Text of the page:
Meanwhile, the two CAM workstations are now manned over two shifts. There is no distinction between machine operator and NC programmers, Huber explained. "Here, every employee has the time and the know-how to write the programs for his machine on the CAM workstation and make changes at the machine itself," he said. "As a result , knowledge of current tool technologies and possible cutting speeds and feed rates always feeds back into the NC programs."
Experienced employees discovered the first advantage of using a single CAM system through the common tool management offered by Hyper Mill. "We aim to reduce the set-up times by using large capacity tool magazines on the machines, automatic tool removal and automatic zero point clamping," Huber said.
Converting 3D strategies to 5-axis tool orientation
HFZ sees further benefits from the functions in 5-axis milling. 3D strategies are converted to 5-axis tool orientation by the 5-axis module in Hyper Mill – up to the fully automatic calculation of the tool orientation for machining with a uniform tolerance. "We were given approximately 15 different cycles and we could try them all in direct use," said Hermann Thanbichler, NC programmer. "This enables us to always find an efficient path to the required surface finish."
The high feed rates of HSC machining inevitably require higher axis acceleration on curved workpiece contours. For each machining task it must be ensured that there is no deterioration in quality due to machine vibration even during highly dynamic tool movements. Motion control for 5-axis machining places particularly high demands on the machine control.
At the same time machining times must be kept to a minimum whilst achieving excellent surface finish and complying with the specified contour accuracy. The iTNC530 offers various functions for multi-side and five-axis machining that are harmoniously supported by the post processor. One example is the plane function: Programs for contours and drilling on inclined surfaces are often very complex and involve a lot of computation and programming. With the plane function machining is programmed as usual at the main level. The TNC then executes the machining in the tilted system.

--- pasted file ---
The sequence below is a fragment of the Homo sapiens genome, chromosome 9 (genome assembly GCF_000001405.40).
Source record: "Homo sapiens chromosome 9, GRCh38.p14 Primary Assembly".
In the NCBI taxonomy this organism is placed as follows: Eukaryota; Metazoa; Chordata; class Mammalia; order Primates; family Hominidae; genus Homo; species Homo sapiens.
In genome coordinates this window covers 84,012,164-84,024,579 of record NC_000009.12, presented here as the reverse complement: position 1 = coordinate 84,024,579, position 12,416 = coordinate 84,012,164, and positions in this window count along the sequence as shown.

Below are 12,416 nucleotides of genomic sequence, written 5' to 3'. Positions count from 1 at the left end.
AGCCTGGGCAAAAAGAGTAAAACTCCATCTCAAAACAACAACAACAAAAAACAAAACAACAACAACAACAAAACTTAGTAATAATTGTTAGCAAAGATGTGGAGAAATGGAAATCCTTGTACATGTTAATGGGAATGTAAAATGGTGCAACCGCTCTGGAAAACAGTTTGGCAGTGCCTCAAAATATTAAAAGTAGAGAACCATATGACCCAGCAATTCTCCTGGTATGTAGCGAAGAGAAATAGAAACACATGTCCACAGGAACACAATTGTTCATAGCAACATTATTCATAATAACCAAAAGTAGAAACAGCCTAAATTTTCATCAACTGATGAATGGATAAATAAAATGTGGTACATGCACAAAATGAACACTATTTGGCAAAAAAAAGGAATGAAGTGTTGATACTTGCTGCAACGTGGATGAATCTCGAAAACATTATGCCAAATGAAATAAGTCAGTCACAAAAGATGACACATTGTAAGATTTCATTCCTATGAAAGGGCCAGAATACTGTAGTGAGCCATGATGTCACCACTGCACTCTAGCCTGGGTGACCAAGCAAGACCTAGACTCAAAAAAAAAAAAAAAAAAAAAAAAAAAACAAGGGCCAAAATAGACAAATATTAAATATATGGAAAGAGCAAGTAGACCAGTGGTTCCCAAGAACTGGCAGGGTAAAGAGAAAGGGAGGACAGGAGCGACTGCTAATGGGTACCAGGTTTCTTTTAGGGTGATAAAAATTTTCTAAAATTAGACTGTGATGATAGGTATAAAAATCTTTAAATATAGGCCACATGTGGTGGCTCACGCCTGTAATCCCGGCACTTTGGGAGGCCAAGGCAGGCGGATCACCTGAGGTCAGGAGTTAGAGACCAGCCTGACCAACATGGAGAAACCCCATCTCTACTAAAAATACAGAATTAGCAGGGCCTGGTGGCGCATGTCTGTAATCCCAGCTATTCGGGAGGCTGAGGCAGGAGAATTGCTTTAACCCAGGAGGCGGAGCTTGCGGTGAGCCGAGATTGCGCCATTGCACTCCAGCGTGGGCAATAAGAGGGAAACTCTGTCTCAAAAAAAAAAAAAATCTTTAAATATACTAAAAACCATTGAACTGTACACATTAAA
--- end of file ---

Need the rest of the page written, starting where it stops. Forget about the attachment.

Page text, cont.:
Another advantage for the user is in clearly structured NC programs. Moreover, due to the space restrictions in 5-axis machining, 3D simulation of the machining sequence is an indispensable aid: "We often use this feature to check whether a particular 5-axis machining task is at all possible with the given spatial conditions of the machine, the required tools and fixtures," Huber explained.
Everything runs smoothly at HF-Zerspanungstechnik, from data acquisition by the Hyper-CAD system, into which all of the customers' 3D models have now been uploaded and prepared for milling, up to the optimisation of the kinematics by the iTNC530, Huber said. "We are very pleased with the interaction of Open Mind and Heidenhain," he concluded. "We have optimised our processes in order to remain competitive. We have made progress in shortening programming and machining times."